Training is about asking the body questions and looking at how it reacts — without making any judgments, because there are no good or bad answers in Gaga. When properly stimulated, the body can do almost anything. To wake it up, you need to awaken your senses, develop your imagination, understand your physical limits and find a way to bypass them or use them to reach your goal.
During a Gaga lesson the dancers are scattered throughout a room without any mirrors. Somewhere among them is a teacher, who is the only person that is allowed to speak. He gives commands that all of the participants, of which he is one, perform in silence, unless using the voice is part of the task at hand.
Gaga is a great form of training for dancers and more than just training. It is a system of work and a way of thinking about the body and human beings in general. Gaga is not only a cognition but also a way of applying knowledge. The dancer is at the same time an observer and an object, a student and a teacher, so he must acquire the ability to communicate with himself.
In Gaga you can look strange and you can, and should, laugh. Maintaining distance to yourself is necessary. If dancers were serious about an imaginary ball traveling through their body or going into the role of a boiling pot of spaghetti and wanted to look good while doing so, the exercise would be fruitless.
Thanks to the lack of mirrors, the dancers are do not have to feel self-conscious and become more aware of their bodies. It helps with developing understanding, sensitizing the body and becoming acquainted with one’s emotions. Careful observation gives the body space for experiments and the mind a chance to latch onto emerging ideas and use them at the moment or in the future.
Each of us is like a mobile phone. We (human beings) have lots of functions. But we do not use all of these functions with the same level of ability. Sometimes we are not even aware that some features exist because they are dormant. As a general rule, we tend to use the functions of which we are fully aware. We have everything we need but we don’t use our full potential.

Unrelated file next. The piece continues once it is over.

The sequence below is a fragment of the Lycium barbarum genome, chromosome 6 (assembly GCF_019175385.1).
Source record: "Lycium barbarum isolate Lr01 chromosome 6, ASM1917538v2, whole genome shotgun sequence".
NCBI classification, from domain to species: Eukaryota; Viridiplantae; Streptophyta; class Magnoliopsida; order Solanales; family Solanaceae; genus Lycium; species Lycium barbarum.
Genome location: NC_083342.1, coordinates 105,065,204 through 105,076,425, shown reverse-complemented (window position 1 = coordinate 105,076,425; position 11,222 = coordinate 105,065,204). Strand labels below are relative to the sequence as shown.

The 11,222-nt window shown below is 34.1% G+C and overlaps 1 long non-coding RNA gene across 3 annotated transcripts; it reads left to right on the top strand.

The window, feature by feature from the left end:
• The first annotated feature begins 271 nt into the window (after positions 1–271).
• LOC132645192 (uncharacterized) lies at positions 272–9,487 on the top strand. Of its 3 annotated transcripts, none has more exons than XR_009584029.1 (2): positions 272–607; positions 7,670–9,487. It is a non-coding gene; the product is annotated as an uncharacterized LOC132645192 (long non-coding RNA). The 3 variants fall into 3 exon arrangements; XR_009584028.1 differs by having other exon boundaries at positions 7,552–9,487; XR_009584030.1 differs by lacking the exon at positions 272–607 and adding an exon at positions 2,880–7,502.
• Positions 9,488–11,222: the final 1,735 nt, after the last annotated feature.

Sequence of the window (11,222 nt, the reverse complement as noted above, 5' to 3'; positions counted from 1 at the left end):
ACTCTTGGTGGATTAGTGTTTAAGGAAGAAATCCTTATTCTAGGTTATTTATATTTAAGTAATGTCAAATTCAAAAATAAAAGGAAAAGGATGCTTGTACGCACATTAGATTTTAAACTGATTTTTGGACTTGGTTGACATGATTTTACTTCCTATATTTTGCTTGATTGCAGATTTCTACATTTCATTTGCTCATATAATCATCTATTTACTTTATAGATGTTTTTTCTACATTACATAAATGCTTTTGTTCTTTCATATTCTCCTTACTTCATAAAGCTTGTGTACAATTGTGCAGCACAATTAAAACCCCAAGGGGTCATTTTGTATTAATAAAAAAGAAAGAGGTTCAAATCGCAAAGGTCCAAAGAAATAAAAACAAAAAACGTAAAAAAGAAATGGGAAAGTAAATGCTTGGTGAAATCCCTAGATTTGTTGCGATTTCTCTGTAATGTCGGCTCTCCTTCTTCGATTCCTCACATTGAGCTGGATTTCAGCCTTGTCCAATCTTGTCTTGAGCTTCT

Do very little and feel so much.
Gaga dancing is about listening to your body, having an in-depth connection with yourself, while maintaining quality and precision of motion. It is a therapy for the body and mind. Listen to your body to feel it, be present in the here and now.
Ohad Naharin has created his own language of movement and the language is not a set vocabulary that everyone has to learn, it is more like ‘take this idea and then make the movement that your body makes and remember that everyone’s movement is different’.
Read also: How to Spend Offline Time? List of Outdoor Activities Have you ever tried Gaga? Do you think you will? If you’re interested in sharing your experiences with us or writing a guest post for us, send us an email via firstname.lastname@example.org! Please feel free to get in touch via social media (send us some photos or videos too), you can find us on Facebook, Twitter and Instagram, let’s connect!